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  10. Only you dear Lola could make wet bread look good.

    xoxoxo

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  11. If there is a god, one day you will cook for me. I promise to do the dishes much much later after I spend at least two hours rubbing full belly. Yum!

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  12. ooooooooooooh YUM! thanks for swinging by me in tanzania. xx j

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  13. I say it again...la-la-la-la-la-LOLA! You are an inspiration. Oh, how utterly delicious that looks - what a magician you are, girl, what a conjuror of culinary delights. And there is our supper al fresco tonight (glorious day here) - thank you, bella mia!

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  14. It looks gorgeous! I think i would probably skip those onions, and one day I am GOING to try some of these fab recipes of yours!! x

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  15. This looks wonderful. Perfect use for the left over bread.

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  16. hahahaha! Renee is funny, wet bread, yummy yum. Lola, does this travel well? maybe you can put the leftovers in your suitcase?? ;)no? well, it doesn't look too difficult so I think I will try it!

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  17. The votes are in and we are all going to Lola's for dinner.
    Actually I am away and will get to the post office by Monday Lola.

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  18. Looks fresh and wonderful, I love the marriage of tomatoes and onions, the flavorful juices that the bread soaks up, Yumm!!

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  19. To me, this concoction represents all that's delicious and fantastic about summer. I love the Italian approach to using fresh seasonal ingredients in such simple and delicious ways.

    I'm all over it! I also like how you include putting the wine to refrigerate in your recipe.

    Lovely, dear!

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  20. Yum Lola... I gain wait every time I visit :-)

    I love to eat good Italian food... unfortunately for me the great Italian cooks in my family are all together in heaven and mostly I'm too lazy to cook... but fortunately for me my partner loves to cook.

    best wishes always
    Ribbon

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  21. me again...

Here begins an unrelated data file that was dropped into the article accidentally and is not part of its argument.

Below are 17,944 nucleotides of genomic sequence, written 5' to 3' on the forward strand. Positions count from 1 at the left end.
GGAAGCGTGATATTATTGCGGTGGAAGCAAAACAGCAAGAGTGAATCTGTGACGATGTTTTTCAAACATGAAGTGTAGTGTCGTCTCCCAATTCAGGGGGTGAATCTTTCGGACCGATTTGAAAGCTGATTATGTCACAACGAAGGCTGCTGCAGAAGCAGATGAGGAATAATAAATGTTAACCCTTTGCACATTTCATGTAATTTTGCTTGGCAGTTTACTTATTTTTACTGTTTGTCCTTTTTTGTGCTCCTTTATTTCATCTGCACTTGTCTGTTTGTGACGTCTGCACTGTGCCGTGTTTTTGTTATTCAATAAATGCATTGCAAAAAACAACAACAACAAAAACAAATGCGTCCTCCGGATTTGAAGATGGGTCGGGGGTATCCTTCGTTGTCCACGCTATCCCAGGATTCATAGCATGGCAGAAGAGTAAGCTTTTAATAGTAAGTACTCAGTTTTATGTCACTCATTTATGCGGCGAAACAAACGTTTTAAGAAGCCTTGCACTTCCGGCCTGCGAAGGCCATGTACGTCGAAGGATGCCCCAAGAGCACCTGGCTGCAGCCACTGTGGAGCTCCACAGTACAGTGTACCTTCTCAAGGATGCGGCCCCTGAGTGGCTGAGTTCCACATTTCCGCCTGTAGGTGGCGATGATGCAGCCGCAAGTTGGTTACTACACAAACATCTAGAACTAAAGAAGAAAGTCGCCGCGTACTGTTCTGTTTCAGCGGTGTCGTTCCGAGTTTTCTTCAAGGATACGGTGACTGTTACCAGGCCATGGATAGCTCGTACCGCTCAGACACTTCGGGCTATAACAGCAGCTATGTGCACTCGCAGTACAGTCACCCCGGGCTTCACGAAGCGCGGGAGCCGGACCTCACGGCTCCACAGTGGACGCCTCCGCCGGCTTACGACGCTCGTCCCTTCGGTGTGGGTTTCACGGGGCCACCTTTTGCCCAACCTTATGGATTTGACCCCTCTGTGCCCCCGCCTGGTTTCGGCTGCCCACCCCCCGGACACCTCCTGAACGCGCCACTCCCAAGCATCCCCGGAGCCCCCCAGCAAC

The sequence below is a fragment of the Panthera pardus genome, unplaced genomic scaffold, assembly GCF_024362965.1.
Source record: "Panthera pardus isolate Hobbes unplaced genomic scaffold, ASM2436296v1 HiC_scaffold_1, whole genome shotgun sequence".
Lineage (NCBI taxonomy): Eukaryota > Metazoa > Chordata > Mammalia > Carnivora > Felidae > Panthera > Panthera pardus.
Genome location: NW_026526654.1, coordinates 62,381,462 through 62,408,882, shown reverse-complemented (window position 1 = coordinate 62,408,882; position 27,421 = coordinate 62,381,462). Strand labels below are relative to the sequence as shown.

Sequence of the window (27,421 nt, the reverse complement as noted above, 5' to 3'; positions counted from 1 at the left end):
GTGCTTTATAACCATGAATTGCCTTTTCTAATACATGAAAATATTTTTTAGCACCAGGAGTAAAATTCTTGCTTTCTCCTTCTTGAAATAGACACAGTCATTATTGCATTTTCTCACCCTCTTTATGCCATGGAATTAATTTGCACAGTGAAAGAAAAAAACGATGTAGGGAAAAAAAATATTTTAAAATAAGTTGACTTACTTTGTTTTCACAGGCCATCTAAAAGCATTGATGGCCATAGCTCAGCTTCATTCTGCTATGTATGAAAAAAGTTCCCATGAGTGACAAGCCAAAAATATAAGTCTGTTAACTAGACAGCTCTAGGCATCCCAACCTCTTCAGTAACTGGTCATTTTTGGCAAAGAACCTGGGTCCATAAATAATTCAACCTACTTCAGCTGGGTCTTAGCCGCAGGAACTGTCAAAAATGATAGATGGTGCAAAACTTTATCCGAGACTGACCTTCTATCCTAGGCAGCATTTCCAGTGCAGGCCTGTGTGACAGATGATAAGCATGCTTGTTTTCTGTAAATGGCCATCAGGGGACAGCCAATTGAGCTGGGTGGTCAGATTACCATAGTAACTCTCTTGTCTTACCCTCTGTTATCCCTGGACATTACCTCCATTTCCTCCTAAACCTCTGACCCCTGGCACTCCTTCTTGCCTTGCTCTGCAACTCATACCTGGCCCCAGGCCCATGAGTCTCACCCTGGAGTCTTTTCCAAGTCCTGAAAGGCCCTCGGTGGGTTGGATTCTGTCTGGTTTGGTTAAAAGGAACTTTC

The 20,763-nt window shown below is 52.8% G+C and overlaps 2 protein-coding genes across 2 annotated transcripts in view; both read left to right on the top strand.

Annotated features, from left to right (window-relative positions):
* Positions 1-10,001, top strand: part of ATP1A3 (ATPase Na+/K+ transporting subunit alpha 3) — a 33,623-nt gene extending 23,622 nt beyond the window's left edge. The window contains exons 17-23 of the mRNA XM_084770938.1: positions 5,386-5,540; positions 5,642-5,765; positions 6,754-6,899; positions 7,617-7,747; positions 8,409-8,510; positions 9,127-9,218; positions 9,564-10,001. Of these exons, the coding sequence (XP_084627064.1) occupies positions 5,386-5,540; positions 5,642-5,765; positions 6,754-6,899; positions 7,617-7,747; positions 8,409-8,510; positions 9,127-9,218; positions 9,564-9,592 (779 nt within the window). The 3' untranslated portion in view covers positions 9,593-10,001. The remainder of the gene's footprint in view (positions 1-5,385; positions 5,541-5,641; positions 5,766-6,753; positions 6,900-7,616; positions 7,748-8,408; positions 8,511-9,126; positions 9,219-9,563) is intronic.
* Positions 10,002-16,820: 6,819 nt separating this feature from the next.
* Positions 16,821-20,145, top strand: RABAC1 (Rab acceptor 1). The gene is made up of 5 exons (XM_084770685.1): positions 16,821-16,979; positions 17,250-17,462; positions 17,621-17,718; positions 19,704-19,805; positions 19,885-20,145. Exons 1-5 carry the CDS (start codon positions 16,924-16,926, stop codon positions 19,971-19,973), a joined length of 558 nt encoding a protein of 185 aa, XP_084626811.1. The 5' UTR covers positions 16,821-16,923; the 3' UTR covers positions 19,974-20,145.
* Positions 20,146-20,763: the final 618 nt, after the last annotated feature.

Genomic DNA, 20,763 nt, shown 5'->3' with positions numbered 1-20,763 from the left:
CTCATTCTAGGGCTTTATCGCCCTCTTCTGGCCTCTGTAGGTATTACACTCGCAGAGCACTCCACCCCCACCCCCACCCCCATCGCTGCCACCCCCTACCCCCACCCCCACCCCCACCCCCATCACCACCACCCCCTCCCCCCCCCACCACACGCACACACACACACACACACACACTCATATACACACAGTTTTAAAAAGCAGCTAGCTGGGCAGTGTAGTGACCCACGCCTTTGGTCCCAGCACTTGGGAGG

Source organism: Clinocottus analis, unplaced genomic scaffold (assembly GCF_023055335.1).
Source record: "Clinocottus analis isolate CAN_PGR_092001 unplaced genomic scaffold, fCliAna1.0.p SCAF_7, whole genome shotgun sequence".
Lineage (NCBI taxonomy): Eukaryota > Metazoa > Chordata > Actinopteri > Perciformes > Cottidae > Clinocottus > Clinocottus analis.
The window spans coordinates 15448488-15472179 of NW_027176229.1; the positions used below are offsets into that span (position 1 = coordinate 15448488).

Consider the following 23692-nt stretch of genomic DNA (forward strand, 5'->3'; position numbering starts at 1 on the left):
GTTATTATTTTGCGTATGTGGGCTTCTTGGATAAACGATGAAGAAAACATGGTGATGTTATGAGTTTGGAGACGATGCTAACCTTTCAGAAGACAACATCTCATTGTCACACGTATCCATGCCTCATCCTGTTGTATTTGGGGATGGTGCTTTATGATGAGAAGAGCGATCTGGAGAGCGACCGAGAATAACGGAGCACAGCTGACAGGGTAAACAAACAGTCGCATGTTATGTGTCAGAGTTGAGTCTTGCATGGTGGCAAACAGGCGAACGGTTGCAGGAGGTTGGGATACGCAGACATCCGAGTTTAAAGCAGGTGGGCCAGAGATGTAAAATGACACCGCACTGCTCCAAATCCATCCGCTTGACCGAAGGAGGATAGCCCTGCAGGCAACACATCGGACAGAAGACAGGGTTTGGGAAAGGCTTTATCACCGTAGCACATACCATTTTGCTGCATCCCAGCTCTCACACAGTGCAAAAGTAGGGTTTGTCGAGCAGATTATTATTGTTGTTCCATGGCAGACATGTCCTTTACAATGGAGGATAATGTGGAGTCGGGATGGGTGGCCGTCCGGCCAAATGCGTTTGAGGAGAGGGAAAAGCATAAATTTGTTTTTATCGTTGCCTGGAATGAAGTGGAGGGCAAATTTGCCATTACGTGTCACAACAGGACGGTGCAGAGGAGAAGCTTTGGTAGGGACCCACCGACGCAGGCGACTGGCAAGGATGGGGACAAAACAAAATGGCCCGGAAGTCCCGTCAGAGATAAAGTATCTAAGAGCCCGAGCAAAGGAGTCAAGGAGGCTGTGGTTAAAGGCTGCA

Lola I just read your fathers day post ~~~ Wow!!
    I feel sad and happy all in one.
    That was a lovely read.
    How lucky you are to have each other.

    best wishes
    Ribbon x

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  22. That looks so good! It's two minutes before my lunch as I type this, and I wish I had that dish waiting for me.

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  23. Hi Lola !! This recipe is so mouth watering and i cant resist at all ! Will surely try this on sunday !Thanks for sharing..Unseen Rajasthan

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  24. This looks so good Lola.

    I'm starving.

    Yes, the tree, a poem in itself.

    xoxox

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  25. I am salivating! Now I have to eat breakfast - cereal, plain cereal. Your life looks so much tastier than mine! :)

    Have a great day Lola!

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  26. What a great idea! I will have to try this one ,come summer. XX♥

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  27. There is a less common variant of panzanella (somewhat more common twenty years ago than it is now)that features radishes, spring onions, cucumber and/or celery, hard-boiled egg and mentuccia optional). In regard to the primo/secondo/insalata question, here in Florence it is quite firmly established as a summertime primo (along with insalata di riso and the increasingly popular insalata di farro) though it is becoming fairly common among happy hour buffet offerings.

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  28. Hi Lola,
    First of all thanks for visiting my blog post for PANZANELLA and your kind comments. You have a wonderful blog and now after reading a couple of books about Tuscany, I want to learn all I can so I will be spending more time on your blog.

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Eleonora